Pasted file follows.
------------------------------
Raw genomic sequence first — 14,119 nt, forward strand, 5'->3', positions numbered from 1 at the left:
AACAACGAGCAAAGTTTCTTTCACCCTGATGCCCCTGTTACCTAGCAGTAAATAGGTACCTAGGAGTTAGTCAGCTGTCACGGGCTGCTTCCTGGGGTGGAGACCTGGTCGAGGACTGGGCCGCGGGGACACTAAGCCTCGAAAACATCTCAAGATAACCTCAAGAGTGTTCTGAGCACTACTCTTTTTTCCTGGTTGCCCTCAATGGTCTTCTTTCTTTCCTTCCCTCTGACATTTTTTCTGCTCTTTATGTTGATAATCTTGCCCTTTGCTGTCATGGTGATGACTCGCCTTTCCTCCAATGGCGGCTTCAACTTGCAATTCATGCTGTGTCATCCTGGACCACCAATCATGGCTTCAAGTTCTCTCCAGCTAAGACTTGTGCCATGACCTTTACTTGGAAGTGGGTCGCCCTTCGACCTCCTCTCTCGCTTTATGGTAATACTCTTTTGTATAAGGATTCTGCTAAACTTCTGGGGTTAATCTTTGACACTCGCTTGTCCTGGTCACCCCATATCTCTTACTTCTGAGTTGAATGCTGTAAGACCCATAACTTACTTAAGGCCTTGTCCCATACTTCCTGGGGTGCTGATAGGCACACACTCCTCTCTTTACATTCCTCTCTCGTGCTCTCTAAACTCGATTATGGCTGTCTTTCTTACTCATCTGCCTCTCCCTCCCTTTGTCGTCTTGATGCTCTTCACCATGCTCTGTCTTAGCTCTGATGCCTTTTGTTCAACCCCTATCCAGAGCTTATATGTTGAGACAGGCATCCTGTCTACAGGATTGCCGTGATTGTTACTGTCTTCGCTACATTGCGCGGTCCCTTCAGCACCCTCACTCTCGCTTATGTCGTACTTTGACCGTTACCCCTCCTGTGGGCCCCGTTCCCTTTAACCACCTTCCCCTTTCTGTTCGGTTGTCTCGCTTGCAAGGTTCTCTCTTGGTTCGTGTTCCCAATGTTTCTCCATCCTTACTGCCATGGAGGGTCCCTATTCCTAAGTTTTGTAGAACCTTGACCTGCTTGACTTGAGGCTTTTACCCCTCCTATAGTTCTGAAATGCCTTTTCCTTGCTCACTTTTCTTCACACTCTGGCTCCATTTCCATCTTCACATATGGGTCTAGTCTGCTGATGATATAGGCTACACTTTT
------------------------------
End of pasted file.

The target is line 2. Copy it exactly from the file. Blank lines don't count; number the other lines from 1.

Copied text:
AACAACGAGCAAAGTTTCTTTCACCCTGATGCCCCTGTTACCTAGCAGTAAATAGGTACCTAGGAGTTAGTCAGCTGTCACGGGCTGCTTCCTGGGGTGGAGACCTGGTCGAGGACTGGGCCGCGGGGACACTAAGCCTCGAAAACATCTCAAGATAACCTCAAGAGTGTTCTGAGCACTACTCTTTTTTCCTGGTTGCCCTCAATGGTCTTCTTTCTTTCCTTCCCTCTGACATTTTTTCTGCTCTTTATGTTGATAATCTTGCCCTTTGCTGTCATGGTGATGACTCGCCTTTCCTCCAATGGCGGCTTCAACTTGCAATTCATGCTGTGTCATCCTGGACCACCAATCATGGCTTCAAGTTCTCTCCAGCTAAGACTTGTGCCATGACCTTTACTTGGAAGTGGGTCGCCCTTCGACCTCCTCTCTCGCTTTATGGTAATACTCTTTTGTATAAGGATTCTGCTAAACTTCTGGGGTTAATCTTTGACACTCGCTTGTCCTGGTCACCCCATATCTCTTACTTCTGAGTTGAATGCTGTAAGACCCATAACTTACTTAAGGCCTTGTCCCATACTTCCTGGGGTGCTGATAGGCACACACTCCTCTCTTTACATTCCTCTCTCGTGCTCTCTAAACTCGATTATGGCTGTCTTTCTTACTCATCTGCCTCTCCCTCCCTTTGTCGTCTTGATGCTCTTCACCATGCTCTGTCTTAGCTCTGATGCCTTTTGTTCAACCCCTATCCAGAGCTTATATGTTGAGACAGGCATCCTGTCTACAGGATTGCCGTGATTGTTACTGTCTTCGCTACATTGCGCGGTCCCTTCAGCACCCTCACTCTCGCTTATGTCGTACTTTGACCGTTACCCCTCCTGTGGGCCCCGTTCCCTTTAACCACCTTCCCCTTTCTGTTCGGTTGTCTCGCTTGCAAGGTTCTCTCTTGGTTCGTGTTCCCAATGTTTCTCCATCCTTACTGCCATGGAGGGTCCCTATTCCTAAGTTTTGTAGAACCTTGACCTGCTTGACTTGAGGCTTTTACCCCTCCTATAGTTCTGAAATGCCTTTTCCTTGCTCACTTTTCTTCACACTCTGGCTCCATTTCCATCTTCACATATGGGTCTAGTCTGCTGATGATATAGGCTACACTTTT